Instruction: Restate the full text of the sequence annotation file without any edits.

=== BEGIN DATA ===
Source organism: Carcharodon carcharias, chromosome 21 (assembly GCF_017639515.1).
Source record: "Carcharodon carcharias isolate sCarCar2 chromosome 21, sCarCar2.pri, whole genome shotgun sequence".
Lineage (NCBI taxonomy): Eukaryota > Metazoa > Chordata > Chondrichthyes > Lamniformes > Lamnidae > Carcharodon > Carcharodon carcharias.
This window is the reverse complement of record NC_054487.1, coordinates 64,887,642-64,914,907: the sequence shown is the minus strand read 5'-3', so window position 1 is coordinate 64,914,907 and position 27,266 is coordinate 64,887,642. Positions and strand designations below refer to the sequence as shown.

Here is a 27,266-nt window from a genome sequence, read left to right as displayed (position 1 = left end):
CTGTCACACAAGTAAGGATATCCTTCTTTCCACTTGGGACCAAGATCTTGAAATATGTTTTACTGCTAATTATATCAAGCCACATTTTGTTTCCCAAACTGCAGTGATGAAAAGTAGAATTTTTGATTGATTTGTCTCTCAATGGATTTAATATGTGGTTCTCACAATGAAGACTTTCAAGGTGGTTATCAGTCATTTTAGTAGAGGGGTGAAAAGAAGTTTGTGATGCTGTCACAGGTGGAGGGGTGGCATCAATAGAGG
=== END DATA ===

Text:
Source organism: Carcharodon carcharias, chromosome 21 (assembly GCF_017639515.1).
Source record: "Carcharodon carcharias isolate sCarCar2 chromosome 21, sCarCar2.pri, whole genome shotgun sequence".
Lineage (NCBI taxonomy): Eukaryota > Metazoa > Chordata > Chondrichthyes > Lamniformes > Lamnidae > Carcharodon > Carcharodon carcharias.
This window is the reverse complement of record NC_054487.1, coordinates 64,887,642-64,914,907: the sequence shown is the minus strand read 5'-3', so window position 1 is coordinate 64,914,907 and position 27,266 is coordinate 64,887,642. Positions and strand designations below refer to the sequence as shown.

Here is a 27,266-nt window from a genome sequence, read left to right as displayed (position 1 = left end):
CTGTCACACAAGTAAGGATATCCTTCTTTCCACTTGGGACCAAGATCTTGAAATATGTTTTACTGCTAATTATATCAAGCCACATTTTGTTTCCCAAACTGCAGTGATGAAAAGTAGAATTTTTGATTGATTTGTCTCTCAATGGATTTAATATGTGGTTCTCACAATGAAGACTTTCAAGGTGGTTATCAGTCATTTTAGTAGAGGGGTGAAAAGAAGTTTGTGATGCTGTCACAGGTGGAGGGGTGGCATCAATAGAGG